Stock prices continue to churn, to put it kindly. By finishing Thanksgiving week 3.79% lower, the S&P 500 added another 10% correction (from the September 20th high) to the 2018 record book. The current negative mood may continue for a few more weeks and percentage points but at the moment, a bear market decline of 20% or more does not seem likely. No one knows what the next few weeks might hold but we continue to position our portfolios for positive equity returns over both the intermediate and long term.
Key economic and financial fundamentals remain healthy. There is little hard evidence to support the current fear the Fed will trigger recession by mindlessly raising interest rates too much, too quickly. As long as the economy continues to expand, even if at a lower rate than the previous quarter, interest rates are bound to move higher through 2019 as the demand for credit grows. In this atmosphere, PE ratios have adjusted from enthusiastic multiples we saw early this year to the more conservative levels available today. This is a reasonable development and long-term investors should take advantage of the lower prices.
On the One Hand
- Initial unemployment claims for the week rose by 3,000 from last week’s revised count 224,000. The four-week moving average for initial claims increased by 2,000 to 218,500. Continuing claims were down 2,000 to 1.668 million. While rising gently over the last 4 weeks, claims remain near multi-decade lows.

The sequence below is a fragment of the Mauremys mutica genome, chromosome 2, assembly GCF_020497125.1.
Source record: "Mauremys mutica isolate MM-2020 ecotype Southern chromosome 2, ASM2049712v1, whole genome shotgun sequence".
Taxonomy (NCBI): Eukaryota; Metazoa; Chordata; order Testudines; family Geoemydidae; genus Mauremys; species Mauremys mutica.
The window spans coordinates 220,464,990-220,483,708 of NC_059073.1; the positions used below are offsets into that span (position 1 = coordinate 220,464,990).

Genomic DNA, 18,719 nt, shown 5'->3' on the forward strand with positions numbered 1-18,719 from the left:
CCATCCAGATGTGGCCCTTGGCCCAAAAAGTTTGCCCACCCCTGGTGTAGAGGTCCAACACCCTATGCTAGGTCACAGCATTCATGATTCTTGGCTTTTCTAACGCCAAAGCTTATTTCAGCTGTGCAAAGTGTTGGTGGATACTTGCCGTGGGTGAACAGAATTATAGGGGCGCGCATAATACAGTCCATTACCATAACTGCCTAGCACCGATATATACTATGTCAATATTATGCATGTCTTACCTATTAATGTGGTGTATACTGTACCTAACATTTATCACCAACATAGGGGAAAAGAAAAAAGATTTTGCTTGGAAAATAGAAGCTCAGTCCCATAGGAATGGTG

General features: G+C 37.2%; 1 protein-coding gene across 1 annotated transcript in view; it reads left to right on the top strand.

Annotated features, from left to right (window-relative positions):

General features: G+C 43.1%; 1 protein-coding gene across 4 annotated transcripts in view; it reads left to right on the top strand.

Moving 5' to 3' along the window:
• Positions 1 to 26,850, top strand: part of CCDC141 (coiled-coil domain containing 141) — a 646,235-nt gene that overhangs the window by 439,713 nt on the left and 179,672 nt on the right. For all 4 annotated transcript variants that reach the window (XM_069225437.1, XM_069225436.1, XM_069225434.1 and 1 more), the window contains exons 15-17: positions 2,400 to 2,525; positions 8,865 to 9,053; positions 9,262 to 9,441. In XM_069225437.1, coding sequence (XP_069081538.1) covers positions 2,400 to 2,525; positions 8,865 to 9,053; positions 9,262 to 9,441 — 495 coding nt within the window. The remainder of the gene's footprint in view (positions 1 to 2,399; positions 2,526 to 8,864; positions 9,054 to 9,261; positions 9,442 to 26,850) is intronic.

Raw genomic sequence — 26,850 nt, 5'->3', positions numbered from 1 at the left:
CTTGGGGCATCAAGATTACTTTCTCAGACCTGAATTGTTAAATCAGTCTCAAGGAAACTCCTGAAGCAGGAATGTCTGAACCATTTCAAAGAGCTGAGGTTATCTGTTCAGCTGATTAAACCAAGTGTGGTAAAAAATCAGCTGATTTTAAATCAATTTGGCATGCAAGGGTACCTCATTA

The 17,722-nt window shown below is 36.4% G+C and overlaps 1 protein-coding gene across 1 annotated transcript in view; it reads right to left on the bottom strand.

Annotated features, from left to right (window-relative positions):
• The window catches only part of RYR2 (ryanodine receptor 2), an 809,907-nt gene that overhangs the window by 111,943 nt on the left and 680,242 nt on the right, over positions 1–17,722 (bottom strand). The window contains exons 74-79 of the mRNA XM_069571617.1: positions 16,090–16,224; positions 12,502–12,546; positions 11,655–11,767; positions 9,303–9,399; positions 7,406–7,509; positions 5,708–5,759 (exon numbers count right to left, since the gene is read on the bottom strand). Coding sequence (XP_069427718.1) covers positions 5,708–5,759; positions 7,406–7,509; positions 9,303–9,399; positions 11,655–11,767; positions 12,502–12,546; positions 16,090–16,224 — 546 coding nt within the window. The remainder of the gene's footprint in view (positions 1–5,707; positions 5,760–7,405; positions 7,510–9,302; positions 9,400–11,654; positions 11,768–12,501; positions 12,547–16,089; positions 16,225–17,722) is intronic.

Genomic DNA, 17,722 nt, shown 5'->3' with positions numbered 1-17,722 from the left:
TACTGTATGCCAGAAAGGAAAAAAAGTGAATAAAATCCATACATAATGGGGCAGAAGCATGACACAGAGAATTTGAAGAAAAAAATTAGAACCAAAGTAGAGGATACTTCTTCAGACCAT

- The Leading Economic Index rose 0.1% in October following a revised (+0.1%) 0.6% increase in September. The Coincident Economic Index rose 0.2% after an increase of 0.1% in September. The Lagging Index rose 0.4% after declining 0.2% in September.
- After six consecutive months of declines, existing home sales rose 1.4% in October. On the other hand, sales were 5.1% lower than those in October 2017.
On the Other Hand
- While headline housing starts increased 1.5% in October, single-family starts fell 1.8% for the month to 1.228 units. The gain in overall starts came from the volatile multi-family sector where starts jumped 10.3%. Total starts are down 2.9% versus a year ago.
- Building permits slipped 0.6% to a seasonally adjusted annual rate of 1.263 million units.
- Durable goods orders for October decreased 4.4%. Even after excluding the volatile transportation (aircraft) orders, durable goods orders increased a paltry 0.1% following a 0.6% decline in September.
- The University of Michigan Index of Consumer Sentiment was lower for the second month in a row, declining to 97.5 in November from 98.6 in October.
All Else Being Equal
The economy is still expanding but the rate of growth may be slipping back under 3.0%. Moderate rates of growth will continue unless and until the U.S. productivity rate begins to pick up.
Based on the fundamentals of population growth and scrappage, the US needs about 1.5 million new housing units per year but last week’s report reported starts at an annual rate of 1.228 million and we have not built at the replacement rate since 2006.
Last Week’s Market
The Week Ahead
The information provided is obtained from sources believed to be reliable. Forecasts cannot be guaranteed. Past performance is not a guarantee of future results.